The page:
World Bicycle Day: Precious memories on two wheels

By Eugene Clark
0 Comment(s)Print E-mail, June 3, 2020
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Children ride bicycles on the National Mall in Washington D.C., the United States, May 18, 2020. [Photo/Xinhua]

Many events will be held all over China to celebrate World Bicycle Day, which falls on June 3. World Bicycle Day reminds us that the bicycle has been a major form of transportation throughout much of human history. Bicycles have played and will continue to play important roles in most societies. They have enabled people to transform their lives economically. On bikes, people have explored new worlds, found new friends, launched new adventures, and shared precious memories with friends, lovers, and family.  

Bicycles are experiencing a renewal as cities around the world are encouraging cycling as an environmentally friendly way for people to get to work, stay fit, and pursue daily tasks. The bicycle is also a symbol of simplicity and a past where the pace of life moved more slowly and when human activity was more in harmony with the environment around us.  

Personally, like most readers, the wheels of my various bicycles roll on in my memories. I got my first bike when I was eight years old when our neighbor's daughter graduated from high school and kindly gifted her 26" girl's bike to our family of six children.  

My first "boy's" bike was another old one my dad brought home from his gas station workplace. The bike had huge handlebars, fat tires, painted flames, and no fenders. I thought it was cool, though my friends would say different – an assessment I shared on rainy days as water flew up, soaking my clothes. 

I have painful memories of my worst accident on a bike – age 11. We had a trailer on the side of our house. I thought it would be daring to ride as fast as I could down the street, turn into our yard, and shoot between the house and trailer. Unfortunately, I was going too fast and did not account for the slick grass, which prevented me from turning sharply enough. The result was that I rode at full speed into the side of the house – the front tire rebounding off the wall and treating me to a handlebar sandwich. I was sprawled in agony on the lawn – my bike, body, and ego all totally wrecked. Exhibiting so much common sense, I was destined to be an academic.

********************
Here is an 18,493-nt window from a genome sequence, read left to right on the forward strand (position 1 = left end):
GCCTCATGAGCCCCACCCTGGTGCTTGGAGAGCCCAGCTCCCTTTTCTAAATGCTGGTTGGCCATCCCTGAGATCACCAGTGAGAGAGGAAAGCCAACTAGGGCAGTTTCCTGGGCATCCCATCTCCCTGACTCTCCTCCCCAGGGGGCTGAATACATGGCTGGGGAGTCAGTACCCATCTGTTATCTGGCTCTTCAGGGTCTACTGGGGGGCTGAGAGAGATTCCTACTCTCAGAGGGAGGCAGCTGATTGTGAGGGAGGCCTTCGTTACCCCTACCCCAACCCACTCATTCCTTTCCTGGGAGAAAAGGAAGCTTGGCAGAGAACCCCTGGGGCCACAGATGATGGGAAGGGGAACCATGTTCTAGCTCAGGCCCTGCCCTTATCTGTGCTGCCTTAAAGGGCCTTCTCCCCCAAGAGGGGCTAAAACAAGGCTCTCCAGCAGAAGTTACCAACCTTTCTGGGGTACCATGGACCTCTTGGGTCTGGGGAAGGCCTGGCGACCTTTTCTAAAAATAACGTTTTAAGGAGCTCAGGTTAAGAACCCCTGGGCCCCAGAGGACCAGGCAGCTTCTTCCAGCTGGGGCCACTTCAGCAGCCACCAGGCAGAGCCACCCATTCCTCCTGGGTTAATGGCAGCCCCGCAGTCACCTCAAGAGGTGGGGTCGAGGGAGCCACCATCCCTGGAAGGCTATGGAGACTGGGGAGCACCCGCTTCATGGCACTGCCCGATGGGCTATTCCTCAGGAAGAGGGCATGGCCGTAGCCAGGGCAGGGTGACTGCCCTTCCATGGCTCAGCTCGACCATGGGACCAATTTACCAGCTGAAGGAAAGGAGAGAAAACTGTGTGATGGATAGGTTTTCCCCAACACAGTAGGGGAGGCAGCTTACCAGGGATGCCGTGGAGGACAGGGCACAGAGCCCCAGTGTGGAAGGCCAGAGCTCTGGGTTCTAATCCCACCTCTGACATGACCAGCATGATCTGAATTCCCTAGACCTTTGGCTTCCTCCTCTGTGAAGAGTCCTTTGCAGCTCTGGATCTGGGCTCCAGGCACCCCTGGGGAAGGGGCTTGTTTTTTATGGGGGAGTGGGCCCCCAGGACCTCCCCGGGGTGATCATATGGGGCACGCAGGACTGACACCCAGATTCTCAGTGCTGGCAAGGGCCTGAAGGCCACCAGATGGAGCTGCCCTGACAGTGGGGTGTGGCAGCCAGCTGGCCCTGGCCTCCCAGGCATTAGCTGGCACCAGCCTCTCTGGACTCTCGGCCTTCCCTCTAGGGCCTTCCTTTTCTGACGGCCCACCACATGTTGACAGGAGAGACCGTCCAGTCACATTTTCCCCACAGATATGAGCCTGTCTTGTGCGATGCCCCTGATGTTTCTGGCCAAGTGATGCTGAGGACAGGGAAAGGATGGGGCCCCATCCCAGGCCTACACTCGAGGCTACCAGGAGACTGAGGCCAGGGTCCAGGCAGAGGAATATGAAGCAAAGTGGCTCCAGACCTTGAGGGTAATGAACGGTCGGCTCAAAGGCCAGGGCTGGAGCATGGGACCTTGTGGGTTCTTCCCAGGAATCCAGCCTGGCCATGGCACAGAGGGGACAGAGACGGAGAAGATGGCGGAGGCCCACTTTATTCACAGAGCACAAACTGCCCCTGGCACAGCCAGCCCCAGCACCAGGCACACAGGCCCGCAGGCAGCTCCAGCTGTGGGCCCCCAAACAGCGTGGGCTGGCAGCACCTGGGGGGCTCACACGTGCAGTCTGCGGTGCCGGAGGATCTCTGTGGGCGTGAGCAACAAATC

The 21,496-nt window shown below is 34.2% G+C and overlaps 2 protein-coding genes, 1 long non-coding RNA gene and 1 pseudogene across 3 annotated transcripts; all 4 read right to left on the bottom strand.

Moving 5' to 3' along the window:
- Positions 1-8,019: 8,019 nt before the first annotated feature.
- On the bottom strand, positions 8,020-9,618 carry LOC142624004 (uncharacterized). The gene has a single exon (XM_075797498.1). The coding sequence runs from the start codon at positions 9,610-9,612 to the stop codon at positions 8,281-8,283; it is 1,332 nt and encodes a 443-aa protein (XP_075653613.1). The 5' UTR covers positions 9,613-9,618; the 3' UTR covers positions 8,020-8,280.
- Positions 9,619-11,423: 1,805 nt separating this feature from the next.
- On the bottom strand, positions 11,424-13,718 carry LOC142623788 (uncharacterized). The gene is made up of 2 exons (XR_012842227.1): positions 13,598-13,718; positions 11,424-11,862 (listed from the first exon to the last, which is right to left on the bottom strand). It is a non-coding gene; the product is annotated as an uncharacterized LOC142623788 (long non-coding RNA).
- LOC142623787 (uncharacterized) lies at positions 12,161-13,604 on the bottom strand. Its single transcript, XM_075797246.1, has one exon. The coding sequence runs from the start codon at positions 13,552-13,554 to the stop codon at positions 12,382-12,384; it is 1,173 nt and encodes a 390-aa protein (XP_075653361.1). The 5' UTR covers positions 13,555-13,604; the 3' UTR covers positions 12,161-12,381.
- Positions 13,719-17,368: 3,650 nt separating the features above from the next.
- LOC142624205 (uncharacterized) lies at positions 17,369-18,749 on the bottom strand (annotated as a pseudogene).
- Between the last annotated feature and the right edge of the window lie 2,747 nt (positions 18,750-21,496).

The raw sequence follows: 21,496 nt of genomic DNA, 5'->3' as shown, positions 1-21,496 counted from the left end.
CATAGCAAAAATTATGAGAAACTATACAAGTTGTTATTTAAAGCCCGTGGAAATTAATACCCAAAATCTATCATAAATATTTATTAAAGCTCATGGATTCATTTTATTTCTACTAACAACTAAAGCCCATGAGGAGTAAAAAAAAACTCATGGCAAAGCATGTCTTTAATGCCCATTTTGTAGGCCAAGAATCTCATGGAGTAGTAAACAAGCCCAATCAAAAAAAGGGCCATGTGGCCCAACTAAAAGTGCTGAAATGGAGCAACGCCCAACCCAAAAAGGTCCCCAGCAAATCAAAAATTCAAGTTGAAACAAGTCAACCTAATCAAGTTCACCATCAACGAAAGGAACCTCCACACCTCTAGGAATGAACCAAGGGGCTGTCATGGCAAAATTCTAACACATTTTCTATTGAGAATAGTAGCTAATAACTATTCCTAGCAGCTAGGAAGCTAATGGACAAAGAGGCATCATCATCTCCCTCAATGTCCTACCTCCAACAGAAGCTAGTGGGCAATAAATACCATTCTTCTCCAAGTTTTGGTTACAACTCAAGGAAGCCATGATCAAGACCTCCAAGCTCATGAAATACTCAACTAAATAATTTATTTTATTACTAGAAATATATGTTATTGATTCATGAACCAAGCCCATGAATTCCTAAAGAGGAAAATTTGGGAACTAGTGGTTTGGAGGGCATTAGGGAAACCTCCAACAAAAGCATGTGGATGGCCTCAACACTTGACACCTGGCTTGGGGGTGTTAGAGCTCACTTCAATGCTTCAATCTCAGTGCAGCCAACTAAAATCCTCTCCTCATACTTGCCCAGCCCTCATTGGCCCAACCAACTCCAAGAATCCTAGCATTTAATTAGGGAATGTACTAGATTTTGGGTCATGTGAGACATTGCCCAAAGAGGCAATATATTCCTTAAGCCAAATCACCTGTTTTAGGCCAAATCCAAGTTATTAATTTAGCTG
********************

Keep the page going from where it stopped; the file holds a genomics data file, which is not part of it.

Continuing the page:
My first geared bike was a black "English Racer" which I bought for $5 – cheap, because it was stuck in high gear. It was hard to pedal, but when I got going, no one could catch me. I could only dream of the high tech to be found in bicycles today.

As a parent I have wonderful memories of teaching my two daughters how to ride a bike and watching their frustration and ultimate joy and pride at learning a new skill. I watched them overcome their fears, fall down, pick themselves up, and keep trying until they succeeded--valuable lessons for life.

I also have many pleasant memories of long bicycle rides, especially through parks and along country roads – no better way than to take in nature's beauty or spend a sunny day.

Bicycles permeate many fond memories of my time in China. On my first trip in 1998, I watched for hours as people from all walks of life and all ages rode their bikes in what seemed an endless morning and evening procession of humanity making their way to work, shop, and school. When I was in Beijing between 2012 and 2015, I much enjoyed a 2001 film I saw on TV, titled "Beijing Bicycle." It is the story of a young country boy, Gui (Cui Lin), who comes to Beijing and finds a job as a bike messenger. He is paid per delivery and granted so many credits so that he could eventually purchase the bike. Gui's bike is stolen by a city boy who seeks to impress his friends and girlfriend. Both boys fight for the bike, and there are chase scenes all over the older parts of Beijing, many of which are now replaced by modern office buildings. It's a wonderful film, and the Beijing setting of older traditional neighborhoods is amazing.

Last November, I was fortunate to visit beautiful Amsterdam, where it was a wonderful experience to be surrounded by bikes of all sizes, descriptions, and purposes. As Iris Murdoch wrote in "The Red and the Green": "The bicycle is the most civilized conveyance known to man. Other forms of transport grow daily more nightmarish. Only the bicycle remains pure in heart."

Eugene Clark is a columnist with For more information please visit:

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